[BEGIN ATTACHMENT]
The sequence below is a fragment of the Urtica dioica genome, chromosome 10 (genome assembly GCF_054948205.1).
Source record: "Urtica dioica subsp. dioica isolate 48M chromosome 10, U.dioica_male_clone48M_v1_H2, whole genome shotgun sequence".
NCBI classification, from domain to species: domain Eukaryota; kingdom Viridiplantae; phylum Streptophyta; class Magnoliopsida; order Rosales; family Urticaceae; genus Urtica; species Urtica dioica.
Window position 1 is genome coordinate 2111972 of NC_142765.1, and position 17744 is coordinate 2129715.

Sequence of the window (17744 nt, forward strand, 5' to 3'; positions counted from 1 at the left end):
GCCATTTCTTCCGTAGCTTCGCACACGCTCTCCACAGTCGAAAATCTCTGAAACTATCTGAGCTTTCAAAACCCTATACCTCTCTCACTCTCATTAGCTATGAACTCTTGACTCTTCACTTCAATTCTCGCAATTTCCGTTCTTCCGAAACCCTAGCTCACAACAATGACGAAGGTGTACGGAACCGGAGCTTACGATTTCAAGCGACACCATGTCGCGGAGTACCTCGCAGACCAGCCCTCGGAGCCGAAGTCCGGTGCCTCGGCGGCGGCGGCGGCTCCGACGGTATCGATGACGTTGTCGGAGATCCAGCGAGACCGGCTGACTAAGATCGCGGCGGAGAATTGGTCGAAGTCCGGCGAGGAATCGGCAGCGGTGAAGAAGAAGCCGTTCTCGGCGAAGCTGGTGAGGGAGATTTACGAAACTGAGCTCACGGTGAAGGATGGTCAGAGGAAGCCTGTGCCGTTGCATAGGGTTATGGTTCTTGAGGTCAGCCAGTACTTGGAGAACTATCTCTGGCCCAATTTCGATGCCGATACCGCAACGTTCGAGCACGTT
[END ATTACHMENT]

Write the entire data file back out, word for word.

The sequence below is a fragment of the Urtica dioica genome, chromosome 10 (genome assembly GCF_054948205.1).
Source record: "Urtica dioica subsp. dioica isolate 48M chromosome 10, U.dioica_male_clone48M_v1_H2, whole genome shotgun sequence".
NCBI classification, from domain to species: domain Eukaryota; kingdom Viridiplantae; phylum Streptophyta; class Magnoliopsida; order Rosales; family Urticaceae; genus Urtica; species Urtica dioica.
Window position 1 is genome coordinate 2111972 of NC_142765.1, and position 17744 is coordinate 2129715.

Sequence of the window (17744 nt, forward strand, 5' to 3'; positions counted from 1 at the left end):
GCCATTTCTTCCGTAGCTTCGCACACGCTCTCCACAGTCGAAAATCTCTGAAACTATCTGAGCTTTCAAAACCCTATACCTCTCTCACTCTCATTAGCTATGAACTCTTGACTCTTCACTTCAATTCTCGCAATTTCCGTTCTTCCGAAACCCTAGCTCACAACAATGACGAAGGTGTACGGAACCGGAGCTTACGATTTCAAGCGACACCATGTCGCGGAGTACCTCGCAGACCAGCCCTCGGAGCCGAAGTCCGGTGCCTCGGCGGCGGCGGCGGCTCCGACGGTATCGATGACGTTGTCGGAGATCCAGCGAGACCGGCTGACTAAGATCGCGGCGGAGAATTGGTCGAAGTCCGGCGAGGAATCGGCAGCGGTGAAGAAGAAGCCGTTCTCGGCGAAGCTGGTGAGGGAGATTTACGAAACTGAGCTCACGGTGAAGGATGGTCAGAGGAAGCCTGTGCCGTTGCATAGGGTTATGGTTCTTGAGGTCAGCCAGTACTTGGAGAACTATCTCTGGCCCAATTTCGATGCCGATACCGCAACGTTCGAGCACGTT